• Vaccines, Reason, and Freedom

    Daniel Sutter|May 1, 2019

    The current measles outbreak has brought new criticism of parents who refuse to vaccinate their children over vaccine safety concerns. Measles was declared to be eradicated in the U.S. in 2000, and yet this year 550 cases have occurred through the second week of April. Anti-vaccination attitudes, I think, reflect a decline in trust in government. The research “anti-vaxxers” cite linking vaccines to autism, multiple sclerosis, and other ailments, has been called “junk science.” The Centers...

  • Medicaid for All?

    Daniel Sutter|Apr 1, 2019

    Democrats are calling the newest single-payer healthcare proposals “Medicare for All.” America has three major systems of government healthcare: Medicare, Medicaid, and the Veterans’ Administration (VA). Is a single-payer system more likely to resemble Medicare or Medicaid? President Lyndon Johnson’s Great Society established Medicare and Medicaid in 1965 to cover elderly Americans and the poor and disabled. The programs cover 55 and 66 million Americans respectively. Medicare cost $706 billion...

  • Two Paths Forward for Healthcare

    Daniel Sutter|Mar 1, 2019

    Numerous prominent Democrats now support Medicare for All, the most recent proposal for a single-payer healthcare system. A recent Trump Administration report, Reforming America’s Healthcare System Through Choice and Competition, offers a different path forward, detailing the numerous ways government restricts competition and increases costs. Medicare for All suggests that we would be turning away from markets and private insurance to government healthcare. In truth, government rules have d...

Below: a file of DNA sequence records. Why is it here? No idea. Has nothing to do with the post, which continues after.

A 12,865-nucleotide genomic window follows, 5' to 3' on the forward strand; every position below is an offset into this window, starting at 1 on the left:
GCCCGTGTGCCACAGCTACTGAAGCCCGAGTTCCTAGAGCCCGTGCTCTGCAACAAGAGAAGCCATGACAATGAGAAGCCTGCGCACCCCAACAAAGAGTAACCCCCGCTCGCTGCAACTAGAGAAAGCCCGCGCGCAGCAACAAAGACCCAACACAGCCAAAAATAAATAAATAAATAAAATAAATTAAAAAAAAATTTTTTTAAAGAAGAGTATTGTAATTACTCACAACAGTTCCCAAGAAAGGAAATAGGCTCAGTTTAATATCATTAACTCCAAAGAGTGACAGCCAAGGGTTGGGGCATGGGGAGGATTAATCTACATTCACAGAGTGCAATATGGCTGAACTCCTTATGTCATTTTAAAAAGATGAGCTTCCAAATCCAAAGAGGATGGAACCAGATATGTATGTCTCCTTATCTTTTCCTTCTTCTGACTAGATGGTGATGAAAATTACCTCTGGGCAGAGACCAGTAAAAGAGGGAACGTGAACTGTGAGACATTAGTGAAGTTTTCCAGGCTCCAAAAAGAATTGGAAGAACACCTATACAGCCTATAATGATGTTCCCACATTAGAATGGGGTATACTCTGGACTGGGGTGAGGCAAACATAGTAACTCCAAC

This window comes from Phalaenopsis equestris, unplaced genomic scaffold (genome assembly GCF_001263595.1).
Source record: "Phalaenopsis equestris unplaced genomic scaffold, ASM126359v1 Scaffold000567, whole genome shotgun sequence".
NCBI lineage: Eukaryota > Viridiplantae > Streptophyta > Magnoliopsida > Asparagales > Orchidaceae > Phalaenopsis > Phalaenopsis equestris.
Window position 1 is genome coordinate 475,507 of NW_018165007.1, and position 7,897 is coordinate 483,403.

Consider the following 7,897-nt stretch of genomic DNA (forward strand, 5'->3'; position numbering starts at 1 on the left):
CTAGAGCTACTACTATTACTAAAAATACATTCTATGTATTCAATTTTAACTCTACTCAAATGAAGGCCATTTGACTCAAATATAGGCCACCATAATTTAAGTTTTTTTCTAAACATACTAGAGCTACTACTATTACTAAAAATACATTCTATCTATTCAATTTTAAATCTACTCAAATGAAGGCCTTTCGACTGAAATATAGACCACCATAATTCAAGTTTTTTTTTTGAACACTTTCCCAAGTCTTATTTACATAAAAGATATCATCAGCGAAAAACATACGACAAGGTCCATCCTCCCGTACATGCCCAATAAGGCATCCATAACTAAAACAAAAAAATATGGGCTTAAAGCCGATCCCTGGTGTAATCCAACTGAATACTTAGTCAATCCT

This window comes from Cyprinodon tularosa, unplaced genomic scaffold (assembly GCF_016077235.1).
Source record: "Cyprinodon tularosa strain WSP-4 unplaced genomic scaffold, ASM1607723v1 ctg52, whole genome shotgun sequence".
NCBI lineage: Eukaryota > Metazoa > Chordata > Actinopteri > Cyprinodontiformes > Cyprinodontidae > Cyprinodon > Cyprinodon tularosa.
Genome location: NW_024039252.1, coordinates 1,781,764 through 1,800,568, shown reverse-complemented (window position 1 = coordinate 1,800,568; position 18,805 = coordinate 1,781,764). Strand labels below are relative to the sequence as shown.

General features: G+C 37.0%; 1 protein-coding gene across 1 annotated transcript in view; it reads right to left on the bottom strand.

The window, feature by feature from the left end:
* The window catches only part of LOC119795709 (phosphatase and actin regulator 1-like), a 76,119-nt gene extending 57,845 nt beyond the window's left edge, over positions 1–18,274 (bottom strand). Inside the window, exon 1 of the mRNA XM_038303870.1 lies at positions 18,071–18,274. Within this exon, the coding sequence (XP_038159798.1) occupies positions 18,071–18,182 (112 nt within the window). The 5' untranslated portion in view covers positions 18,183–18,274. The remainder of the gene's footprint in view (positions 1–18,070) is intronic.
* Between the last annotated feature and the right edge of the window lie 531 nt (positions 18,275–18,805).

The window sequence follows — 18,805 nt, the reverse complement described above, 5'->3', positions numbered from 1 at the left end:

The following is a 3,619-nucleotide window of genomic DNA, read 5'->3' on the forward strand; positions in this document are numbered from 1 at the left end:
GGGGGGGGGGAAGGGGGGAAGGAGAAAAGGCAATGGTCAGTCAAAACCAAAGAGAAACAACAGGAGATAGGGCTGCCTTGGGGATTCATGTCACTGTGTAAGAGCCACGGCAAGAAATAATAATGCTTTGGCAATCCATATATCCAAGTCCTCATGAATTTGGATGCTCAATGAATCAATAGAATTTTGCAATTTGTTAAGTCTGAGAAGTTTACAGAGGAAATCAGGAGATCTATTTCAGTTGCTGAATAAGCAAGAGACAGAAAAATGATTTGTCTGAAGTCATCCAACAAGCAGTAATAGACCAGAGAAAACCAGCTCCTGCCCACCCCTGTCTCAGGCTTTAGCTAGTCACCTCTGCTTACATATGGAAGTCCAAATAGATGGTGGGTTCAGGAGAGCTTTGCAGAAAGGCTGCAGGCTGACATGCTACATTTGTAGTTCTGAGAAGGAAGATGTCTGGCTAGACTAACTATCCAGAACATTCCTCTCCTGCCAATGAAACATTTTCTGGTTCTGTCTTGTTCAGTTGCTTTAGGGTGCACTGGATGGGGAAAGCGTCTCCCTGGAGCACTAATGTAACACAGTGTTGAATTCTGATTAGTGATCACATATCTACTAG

• Is Anything an Accident?

    Daniel Sutter|Feb 1, 2019

    California Attorney General Xavier Becerra has suggested charging Pacific Gas & Electric (PG&E) with murder in connection with last November’s Camp Fire. The deadliest wildfire in California history, Camp killed 86 people and destroyed the town of Paradise. A cause has not been officially determined, but evidence suggests that PG&E electric transmission wires may have started the blaze. The case illustrates a conundrum implied by the economics of accidents. I do not wish to accuse PG&E of s...

  • Sustainable Solar Energy

    Daniel Sutter|Nov 1, 2018

    Oregon recently took back $13 million in tax credits awarded to SolarCity based on inflated costs reported on 14 solar projects. This is just the latest in a long series of legal issues for renewable energy companies. Our governments have encouraged solar and wind energy through tax credits, subsidies from tax dollars, and mandates. But perhaps letting markets and entrepreneurs work might be a better way to develop renewable energy to truly benefit America. One billion in tax dollars were spent...

  • Is Facebook Really Like Ma Bell?

    Daniel Sutter|Oct 1, 2018

    Some commentators and politicians have proposed regulating Facebook, Twitter, and Google as public utilities. To make sense of this proposal, let's consider the economic role of public utilities. Today's social media giants might meet the popular definition of monopoly, namely having a very large market share. Economists, however, use a much stricter definition, and public utility regulation applied only to the specific type known as "natural" monopoly. Natural monopoly refers to industries...